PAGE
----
Investors love a good metaphor. Bulls vs. bears. A wall of worry. The madness of crowds. One of our favorites, of course, is the classic Charley Ellis tennis comparison, “winning the loser’s game.” We’ll explain in a second…
Now we’re beginning to see the “cruise ship” trade. You know how cruise lines market themselves: Carefree, sun-kissed days, round-the-clock fun, exotic ports of call. And the prices are low, low, low — until you add in the extra cost of excursions, alcohol and, well, just about anything other than sitting in your room.
Mutual funds are the cruise ships of the money world. For a low get-in price, you receive the impression of exclusivity, service, and ease. Of course, the fees and expenses become more clear after you board that ship, but by then, well, you’re away from the dock and, darn it, why not have some fun? In the background, of course, the costs mount.
As is the case in all markets, you soon find segmenting. The only way to sell more of any commodity, be it your cup of morning joe or stock-picking, is to price for every possible buyer and then let them chose how much to pay. The basic ingredients of a 90-cent coffee and cream and a $4.75 extra-whip, tall, no-fat superdrink are about the same. One clearly has a better profit margin, but you have to sell both and wait to see who bites.
In our “cruise ship” fund world, segmenting to find price sensitivity is rampant. At one extreme, you find index funds and ETFs offering the steady-Eddie, plain-vanilla experience. Your ship will move neither fast nor slow. It will stop at the same ports as all the others. You will get from A to B with a minimum of rough waters. It’s transportation. You are winning the loser’s game by design.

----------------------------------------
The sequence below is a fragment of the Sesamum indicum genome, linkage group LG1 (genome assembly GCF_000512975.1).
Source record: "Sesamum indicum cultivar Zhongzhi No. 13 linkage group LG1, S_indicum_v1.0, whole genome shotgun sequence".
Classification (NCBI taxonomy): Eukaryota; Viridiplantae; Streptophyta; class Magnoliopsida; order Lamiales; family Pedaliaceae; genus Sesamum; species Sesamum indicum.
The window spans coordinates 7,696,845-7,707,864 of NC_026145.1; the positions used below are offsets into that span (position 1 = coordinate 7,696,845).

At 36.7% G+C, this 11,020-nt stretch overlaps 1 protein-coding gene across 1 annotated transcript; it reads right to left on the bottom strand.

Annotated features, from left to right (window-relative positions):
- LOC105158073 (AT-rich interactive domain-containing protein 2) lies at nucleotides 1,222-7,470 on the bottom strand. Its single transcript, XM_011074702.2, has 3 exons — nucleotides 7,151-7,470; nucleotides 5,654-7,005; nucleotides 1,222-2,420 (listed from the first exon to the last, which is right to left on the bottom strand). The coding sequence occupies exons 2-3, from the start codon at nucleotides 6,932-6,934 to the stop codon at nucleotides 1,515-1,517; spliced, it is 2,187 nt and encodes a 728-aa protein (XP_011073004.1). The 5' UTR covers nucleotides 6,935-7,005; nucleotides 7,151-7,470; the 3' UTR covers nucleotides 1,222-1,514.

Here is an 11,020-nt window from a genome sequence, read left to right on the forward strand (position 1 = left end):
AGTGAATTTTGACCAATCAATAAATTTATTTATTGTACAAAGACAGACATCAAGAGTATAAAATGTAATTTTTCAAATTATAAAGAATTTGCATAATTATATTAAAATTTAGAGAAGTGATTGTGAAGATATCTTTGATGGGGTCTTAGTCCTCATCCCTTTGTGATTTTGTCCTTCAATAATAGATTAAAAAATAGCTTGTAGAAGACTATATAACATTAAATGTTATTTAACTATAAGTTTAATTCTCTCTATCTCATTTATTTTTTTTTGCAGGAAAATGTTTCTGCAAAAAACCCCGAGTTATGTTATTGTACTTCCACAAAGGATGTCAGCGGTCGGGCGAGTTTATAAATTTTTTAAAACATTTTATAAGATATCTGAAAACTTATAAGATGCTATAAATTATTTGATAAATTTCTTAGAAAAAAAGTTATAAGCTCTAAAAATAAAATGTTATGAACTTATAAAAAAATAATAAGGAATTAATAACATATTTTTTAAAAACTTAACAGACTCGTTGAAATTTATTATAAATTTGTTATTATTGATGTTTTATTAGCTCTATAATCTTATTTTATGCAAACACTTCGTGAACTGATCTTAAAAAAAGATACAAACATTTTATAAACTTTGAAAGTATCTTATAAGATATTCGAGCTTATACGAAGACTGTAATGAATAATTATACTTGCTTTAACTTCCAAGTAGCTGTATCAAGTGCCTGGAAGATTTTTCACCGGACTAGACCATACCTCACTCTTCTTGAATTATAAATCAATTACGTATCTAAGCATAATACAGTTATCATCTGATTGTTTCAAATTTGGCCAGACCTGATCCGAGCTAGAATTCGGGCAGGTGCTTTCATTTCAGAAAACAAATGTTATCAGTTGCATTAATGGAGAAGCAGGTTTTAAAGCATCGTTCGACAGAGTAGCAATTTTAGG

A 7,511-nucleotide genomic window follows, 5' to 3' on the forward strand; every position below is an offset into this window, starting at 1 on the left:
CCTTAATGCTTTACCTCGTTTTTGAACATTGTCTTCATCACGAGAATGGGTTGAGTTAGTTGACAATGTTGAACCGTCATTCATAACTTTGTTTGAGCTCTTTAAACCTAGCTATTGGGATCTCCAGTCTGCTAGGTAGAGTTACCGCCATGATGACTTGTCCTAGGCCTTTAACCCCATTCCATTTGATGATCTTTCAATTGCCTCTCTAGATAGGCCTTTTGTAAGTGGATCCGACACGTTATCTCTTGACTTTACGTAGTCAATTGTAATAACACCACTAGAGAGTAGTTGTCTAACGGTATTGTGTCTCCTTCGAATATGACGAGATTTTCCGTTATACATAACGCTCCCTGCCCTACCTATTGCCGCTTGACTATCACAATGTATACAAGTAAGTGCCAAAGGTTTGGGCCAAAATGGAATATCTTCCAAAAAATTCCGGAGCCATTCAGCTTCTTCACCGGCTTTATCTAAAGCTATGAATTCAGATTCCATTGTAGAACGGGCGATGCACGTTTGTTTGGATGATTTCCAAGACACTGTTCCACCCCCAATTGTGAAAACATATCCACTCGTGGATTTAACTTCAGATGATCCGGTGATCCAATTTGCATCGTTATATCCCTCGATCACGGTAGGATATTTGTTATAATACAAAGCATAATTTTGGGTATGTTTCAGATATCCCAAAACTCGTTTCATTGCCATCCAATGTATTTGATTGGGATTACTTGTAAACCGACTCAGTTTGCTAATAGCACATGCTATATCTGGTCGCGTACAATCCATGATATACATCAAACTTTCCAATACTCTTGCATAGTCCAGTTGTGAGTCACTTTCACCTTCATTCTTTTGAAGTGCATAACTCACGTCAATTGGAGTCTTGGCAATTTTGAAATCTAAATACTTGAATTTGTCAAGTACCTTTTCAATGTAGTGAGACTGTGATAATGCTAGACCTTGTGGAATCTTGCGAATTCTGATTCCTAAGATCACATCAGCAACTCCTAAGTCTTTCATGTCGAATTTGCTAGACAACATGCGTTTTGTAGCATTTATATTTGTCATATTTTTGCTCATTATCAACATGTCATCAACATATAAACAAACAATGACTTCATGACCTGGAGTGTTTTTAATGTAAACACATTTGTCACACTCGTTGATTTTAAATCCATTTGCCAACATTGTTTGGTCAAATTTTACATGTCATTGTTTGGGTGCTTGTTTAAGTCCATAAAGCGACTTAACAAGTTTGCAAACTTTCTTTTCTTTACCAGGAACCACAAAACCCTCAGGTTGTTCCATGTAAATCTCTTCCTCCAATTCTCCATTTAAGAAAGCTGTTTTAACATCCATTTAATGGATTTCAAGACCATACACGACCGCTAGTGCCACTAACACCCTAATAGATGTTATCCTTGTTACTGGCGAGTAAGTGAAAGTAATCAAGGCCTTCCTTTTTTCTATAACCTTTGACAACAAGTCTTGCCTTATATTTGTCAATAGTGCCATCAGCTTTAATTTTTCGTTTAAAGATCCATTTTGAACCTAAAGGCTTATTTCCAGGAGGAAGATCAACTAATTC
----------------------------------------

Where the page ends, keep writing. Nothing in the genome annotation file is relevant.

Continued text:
At the other end, to continue with the ship theme, you have the super-deluxe cruise package: the hedge funds. They’ll charge you 2% for your trouble and take 20% off the top, but you should expect the very best — top-shelf advice, cutting-edge talent, an outstanding experience commensurate with the cost.
Except something funny happened once we left the dock. As The Financial Times explained recently:
While the industry seems loath to accept the idea that there should be any limits to its size, there are clear problems associated with scale. It becomes harder to devise distinctive strategies. Funds find it more difficult to trade in and out of markets without moving prices against themselves.
An even bigger concern is that size has turned the industry into what is known as a “loser’s game.” This is one in which victory goes not to the player with the best offensive strategy but to the one who makes the fewest mistakes – and has the lowest costs. Hedge fundery has become a loser’s game because the funds themselves are no longer the exotic and small offshoot of mainstream fund management they were in the 1990s. Increasingly, they are the market. (Emphasis added)
Think about what that means. If hedge funds can’t trade without moving the market against themselves, then they are the market. The metaphor has come full circle. Unless you know for a fact that one given manager literally has the keys to long-term riches, chances are pretty high he or she will match, and quite possibly lose, against a rock-bottom index fund.
Nevertheless, you will pay that 2 and 20. And for what? The illusion of advantage? A better view of exactly the same ports of call? Instead, hop on a well-designed, inexpensive set of funds with a decent asset allocation and rebalance as you go. You’ll get to Point B just fine, minus the extra baggage of fees and risk. That’s winning the loser’s game.